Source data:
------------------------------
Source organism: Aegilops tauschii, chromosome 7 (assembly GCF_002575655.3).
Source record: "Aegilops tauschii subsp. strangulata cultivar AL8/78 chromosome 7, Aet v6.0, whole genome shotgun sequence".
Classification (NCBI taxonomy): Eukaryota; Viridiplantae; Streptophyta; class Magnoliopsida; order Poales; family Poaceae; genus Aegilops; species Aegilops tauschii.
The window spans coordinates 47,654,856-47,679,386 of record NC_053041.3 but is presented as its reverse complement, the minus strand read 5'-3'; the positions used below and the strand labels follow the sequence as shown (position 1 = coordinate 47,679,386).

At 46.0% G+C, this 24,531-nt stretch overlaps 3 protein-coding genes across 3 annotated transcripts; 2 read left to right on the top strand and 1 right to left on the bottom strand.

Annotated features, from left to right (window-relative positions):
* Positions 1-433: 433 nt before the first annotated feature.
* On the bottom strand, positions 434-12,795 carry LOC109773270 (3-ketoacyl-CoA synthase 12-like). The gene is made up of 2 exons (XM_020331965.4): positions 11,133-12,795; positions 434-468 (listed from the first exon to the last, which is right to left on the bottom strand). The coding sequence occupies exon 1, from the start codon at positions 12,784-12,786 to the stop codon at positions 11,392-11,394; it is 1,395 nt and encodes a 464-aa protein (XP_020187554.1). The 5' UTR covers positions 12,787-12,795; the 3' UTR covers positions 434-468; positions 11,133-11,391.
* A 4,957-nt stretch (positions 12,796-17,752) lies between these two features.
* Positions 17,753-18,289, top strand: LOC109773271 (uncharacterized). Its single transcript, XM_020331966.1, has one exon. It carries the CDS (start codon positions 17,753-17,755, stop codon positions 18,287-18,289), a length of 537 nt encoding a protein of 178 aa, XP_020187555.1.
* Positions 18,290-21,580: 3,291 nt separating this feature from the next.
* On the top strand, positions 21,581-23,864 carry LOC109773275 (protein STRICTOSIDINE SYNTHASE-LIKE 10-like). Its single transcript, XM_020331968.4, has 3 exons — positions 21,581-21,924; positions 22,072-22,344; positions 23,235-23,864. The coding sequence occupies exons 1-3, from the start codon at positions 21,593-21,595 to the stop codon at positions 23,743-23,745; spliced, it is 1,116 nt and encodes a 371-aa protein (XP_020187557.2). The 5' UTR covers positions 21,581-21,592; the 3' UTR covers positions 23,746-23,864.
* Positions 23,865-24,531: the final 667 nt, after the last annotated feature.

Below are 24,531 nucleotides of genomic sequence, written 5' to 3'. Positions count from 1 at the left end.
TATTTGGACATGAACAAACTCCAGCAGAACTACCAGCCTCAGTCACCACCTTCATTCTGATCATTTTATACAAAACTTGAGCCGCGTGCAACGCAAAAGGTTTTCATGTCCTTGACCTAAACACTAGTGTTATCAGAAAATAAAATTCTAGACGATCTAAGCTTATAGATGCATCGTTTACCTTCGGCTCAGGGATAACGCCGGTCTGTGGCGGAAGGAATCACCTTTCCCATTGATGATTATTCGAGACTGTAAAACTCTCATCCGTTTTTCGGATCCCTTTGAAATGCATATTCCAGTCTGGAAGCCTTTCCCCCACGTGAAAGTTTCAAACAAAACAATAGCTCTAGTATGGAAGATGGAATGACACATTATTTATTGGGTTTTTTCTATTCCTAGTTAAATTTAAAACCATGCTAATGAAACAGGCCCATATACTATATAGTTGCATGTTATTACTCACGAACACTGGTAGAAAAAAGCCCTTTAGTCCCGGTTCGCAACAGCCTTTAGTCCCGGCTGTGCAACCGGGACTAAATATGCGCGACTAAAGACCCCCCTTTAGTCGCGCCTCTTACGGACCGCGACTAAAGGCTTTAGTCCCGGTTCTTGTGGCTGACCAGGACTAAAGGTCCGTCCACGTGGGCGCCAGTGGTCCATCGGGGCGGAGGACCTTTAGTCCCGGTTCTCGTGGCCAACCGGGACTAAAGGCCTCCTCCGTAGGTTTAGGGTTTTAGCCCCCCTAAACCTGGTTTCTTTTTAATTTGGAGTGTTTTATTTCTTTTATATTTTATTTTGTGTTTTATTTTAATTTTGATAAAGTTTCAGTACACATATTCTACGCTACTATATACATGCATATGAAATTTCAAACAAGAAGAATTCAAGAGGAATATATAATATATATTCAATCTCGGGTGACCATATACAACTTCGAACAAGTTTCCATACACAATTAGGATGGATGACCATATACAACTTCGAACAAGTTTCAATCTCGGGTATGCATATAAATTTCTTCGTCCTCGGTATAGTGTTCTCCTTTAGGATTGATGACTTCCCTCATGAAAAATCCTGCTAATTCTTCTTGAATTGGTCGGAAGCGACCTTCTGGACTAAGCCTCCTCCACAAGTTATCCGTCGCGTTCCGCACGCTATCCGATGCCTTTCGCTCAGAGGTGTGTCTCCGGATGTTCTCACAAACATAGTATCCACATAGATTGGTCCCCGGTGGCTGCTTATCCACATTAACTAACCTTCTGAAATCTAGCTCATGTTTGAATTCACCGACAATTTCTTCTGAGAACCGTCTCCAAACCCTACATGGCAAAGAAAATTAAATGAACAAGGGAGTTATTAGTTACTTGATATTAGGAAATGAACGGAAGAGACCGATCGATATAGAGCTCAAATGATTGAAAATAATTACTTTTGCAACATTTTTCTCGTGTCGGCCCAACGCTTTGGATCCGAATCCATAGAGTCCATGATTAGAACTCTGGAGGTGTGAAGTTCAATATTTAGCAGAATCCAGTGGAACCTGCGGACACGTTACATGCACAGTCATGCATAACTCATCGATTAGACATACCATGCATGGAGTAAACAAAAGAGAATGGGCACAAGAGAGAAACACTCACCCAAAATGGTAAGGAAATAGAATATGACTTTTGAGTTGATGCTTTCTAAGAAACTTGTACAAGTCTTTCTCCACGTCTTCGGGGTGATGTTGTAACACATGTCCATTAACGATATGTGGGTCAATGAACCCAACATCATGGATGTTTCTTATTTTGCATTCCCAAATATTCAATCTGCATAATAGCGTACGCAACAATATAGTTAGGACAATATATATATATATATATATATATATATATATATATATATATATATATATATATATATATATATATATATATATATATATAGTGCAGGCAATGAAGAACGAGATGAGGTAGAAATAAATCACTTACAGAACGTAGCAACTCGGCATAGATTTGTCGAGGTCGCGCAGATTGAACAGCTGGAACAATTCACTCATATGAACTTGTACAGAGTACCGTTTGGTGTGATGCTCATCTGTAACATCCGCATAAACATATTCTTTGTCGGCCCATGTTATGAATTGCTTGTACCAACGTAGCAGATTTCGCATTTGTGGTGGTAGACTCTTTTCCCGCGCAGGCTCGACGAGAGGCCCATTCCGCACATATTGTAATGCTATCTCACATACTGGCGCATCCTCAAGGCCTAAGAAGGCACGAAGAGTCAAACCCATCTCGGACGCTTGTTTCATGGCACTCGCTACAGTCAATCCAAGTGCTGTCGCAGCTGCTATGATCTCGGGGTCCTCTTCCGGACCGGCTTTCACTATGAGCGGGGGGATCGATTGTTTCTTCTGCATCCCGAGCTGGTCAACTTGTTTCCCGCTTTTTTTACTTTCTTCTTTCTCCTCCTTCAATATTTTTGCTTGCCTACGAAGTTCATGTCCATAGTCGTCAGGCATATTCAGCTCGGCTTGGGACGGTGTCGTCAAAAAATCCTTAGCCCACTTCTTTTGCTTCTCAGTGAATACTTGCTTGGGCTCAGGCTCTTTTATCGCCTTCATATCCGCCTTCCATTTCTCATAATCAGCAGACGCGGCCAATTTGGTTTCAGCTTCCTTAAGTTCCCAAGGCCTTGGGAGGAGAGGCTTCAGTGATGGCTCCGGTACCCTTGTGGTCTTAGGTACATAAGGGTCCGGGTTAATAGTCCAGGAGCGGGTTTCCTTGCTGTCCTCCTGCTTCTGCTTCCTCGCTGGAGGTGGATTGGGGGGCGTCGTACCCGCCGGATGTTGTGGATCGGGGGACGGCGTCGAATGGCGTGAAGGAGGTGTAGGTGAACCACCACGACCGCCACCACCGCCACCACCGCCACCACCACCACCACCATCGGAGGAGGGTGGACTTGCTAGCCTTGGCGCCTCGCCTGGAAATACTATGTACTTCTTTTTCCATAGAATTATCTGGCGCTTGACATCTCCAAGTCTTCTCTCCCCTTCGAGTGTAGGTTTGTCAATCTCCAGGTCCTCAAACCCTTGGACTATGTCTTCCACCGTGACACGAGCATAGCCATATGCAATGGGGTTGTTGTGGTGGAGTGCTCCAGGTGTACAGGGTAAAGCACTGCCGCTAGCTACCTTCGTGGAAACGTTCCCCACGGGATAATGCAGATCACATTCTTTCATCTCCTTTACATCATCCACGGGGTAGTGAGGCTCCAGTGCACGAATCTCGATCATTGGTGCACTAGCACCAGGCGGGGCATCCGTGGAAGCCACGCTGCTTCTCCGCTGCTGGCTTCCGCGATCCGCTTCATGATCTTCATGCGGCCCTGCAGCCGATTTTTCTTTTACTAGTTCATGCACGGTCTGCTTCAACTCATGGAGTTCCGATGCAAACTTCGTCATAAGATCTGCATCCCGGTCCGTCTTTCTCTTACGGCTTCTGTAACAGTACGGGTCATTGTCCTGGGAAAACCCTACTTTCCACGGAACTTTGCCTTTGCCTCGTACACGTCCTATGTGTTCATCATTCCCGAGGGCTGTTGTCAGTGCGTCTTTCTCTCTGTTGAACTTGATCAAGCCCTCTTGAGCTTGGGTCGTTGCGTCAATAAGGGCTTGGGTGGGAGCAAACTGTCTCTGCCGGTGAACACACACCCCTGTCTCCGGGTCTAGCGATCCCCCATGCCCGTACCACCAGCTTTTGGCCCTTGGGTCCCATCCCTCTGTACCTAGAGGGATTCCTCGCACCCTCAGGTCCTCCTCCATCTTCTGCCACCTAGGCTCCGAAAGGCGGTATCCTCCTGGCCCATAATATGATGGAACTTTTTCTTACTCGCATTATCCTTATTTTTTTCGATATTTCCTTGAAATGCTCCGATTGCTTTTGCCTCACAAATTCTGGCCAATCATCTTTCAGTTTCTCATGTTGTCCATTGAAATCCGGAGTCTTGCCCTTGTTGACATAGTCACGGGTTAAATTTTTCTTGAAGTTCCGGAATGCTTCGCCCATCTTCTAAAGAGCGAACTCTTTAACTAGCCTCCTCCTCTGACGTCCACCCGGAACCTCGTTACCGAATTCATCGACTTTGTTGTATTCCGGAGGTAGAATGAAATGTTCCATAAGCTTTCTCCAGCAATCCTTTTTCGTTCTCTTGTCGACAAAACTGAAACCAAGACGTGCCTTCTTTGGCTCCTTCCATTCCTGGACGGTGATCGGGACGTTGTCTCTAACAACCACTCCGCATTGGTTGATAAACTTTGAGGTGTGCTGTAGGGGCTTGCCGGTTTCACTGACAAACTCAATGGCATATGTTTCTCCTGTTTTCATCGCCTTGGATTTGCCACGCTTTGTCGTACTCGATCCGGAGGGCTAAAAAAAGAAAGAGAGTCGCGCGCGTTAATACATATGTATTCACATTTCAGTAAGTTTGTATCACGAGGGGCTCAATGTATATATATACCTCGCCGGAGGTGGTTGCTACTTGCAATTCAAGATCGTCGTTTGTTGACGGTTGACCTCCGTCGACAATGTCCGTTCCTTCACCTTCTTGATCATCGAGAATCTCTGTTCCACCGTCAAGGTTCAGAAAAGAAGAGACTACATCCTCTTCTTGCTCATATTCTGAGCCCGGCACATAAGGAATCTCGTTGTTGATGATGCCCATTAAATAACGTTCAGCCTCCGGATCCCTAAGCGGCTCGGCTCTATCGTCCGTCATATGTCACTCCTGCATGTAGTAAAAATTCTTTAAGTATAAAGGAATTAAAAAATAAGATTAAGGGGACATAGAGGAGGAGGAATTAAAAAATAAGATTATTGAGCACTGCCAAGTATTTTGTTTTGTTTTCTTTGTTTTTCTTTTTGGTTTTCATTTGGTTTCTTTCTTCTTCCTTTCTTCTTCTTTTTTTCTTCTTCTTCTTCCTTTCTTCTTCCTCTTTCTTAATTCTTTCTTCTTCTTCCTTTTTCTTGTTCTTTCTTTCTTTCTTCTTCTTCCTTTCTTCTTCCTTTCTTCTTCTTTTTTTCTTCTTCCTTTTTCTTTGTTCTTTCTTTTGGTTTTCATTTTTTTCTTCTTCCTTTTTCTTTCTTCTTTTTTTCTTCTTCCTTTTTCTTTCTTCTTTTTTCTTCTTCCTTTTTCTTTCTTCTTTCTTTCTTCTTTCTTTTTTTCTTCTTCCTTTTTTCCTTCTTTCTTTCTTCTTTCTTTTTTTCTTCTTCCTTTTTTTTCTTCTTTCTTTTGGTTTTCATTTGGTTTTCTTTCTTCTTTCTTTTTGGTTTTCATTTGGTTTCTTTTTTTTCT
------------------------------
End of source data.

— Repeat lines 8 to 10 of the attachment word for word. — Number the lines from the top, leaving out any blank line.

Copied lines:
* On the bottom strand, positions 434-12,795 carry LOC109773270 (3-ketoacyl-CoA synthase 12-like). The gene is made up of 2 exons (XM_020331965.4): positions 11,133-12,795; positions 434-468 (listed from the first exon to the last, which is right to left on the bottom strand). The coding sequence occupies exon 1, from the start codon at positions 12,784-12,786 to the stop codon at positions 11,392-11,394; it is 1,395 nt and encodes a 464-aa protein (XP_020187554.1). The 5' UTR covers positions 12,787-12,795; the 3' UTR covers positions 434-468; positions 11,133-11,391.
* A 4,957-nt stretch (positions 12,796-17,752) lies between these two features.
* Positions 17,753-18,289, top strand: LOC109773271 (uncharacterized). Its single transcript, XM_020331966.1, has one exon. It carries the CDS (start codon positions 17,753-17,755, stop codon positions 18,287-18,289), a length of 537 nt encoding a protein of 178 aa, XP_020187555.1.